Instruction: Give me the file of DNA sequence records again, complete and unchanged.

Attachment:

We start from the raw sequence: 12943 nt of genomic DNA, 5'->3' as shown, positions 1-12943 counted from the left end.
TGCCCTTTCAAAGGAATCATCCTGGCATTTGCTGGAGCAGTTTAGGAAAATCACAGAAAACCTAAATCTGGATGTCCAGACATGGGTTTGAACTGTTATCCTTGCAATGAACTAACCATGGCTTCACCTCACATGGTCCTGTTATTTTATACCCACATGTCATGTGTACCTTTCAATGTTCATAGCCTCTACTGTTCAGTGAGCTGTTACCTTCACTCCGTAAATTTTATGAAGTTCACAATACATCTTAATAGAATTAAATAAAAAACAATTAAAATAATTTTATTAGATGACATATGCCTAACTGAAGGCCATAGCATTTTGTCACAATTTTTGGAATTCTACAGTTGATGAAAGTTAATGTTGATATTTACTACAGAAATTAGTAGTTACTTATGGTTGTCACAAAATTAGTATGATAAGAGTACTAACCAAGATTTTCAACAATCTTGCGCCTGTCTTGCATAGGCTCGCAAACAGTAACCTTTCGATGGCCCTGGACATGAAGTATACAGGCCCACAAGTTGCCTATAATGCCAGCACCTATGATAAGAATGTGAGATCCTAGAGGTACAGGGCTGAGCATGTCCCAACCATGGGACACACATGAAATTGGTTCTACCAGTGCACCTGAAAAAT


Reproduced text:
We start from the raw sequence: 12943 nt of genomic DNA, 5'->3' as shown, positions 1-12943 counted from the left end.
TGCCCTTTCAAAGGAATCATCCTGGCATTTGCTGGAGCAGTTTAGGAAAATCACAGAAAACCTAAATCTGGATGTCCAGACATGGGTTTGAACTGTTATCCTTGCAATGAACTAACCATGGCTTCACCTCACATGGTCCTGTTATTTTATACCCACATGTCATGTGTACCTTTCAATGTTCATAGCCTCTACTGTTCAGTGAGCTGTTACCTTCACTCCGTAAATTTTATGAAGTTCACAATACATCTTAATAGAATTAAATAAAAAACAATTAAAATAATTTTATTAGATGACATATGCCTAACTGAAGGCCATAGCATTTTGTCACAATTTTTGGAATTCTACAGTTGATGAAAGTTAATGTTGATATTTACTACAGAAATTAGTAGTTACTTATGGTTGTCACAAAATTAGTATGATAAGAGTACTAACCAAGATTTTCAACAATCTTGCGCCTGTCTTGCATAGGCTCGCAAACAGTAACCTTTCGATGGCCCTGGACATGAAGTATACAGGCCCACAAGTTGCCTATAATGCCAGCACCTATGATAAGAATGTGAGATCCTAGAGGTACAGGGCTGAGCATGTCCCAACCATGGGACACACATGAAATTGGTTCTACCAGTGCACCTGAAAAAT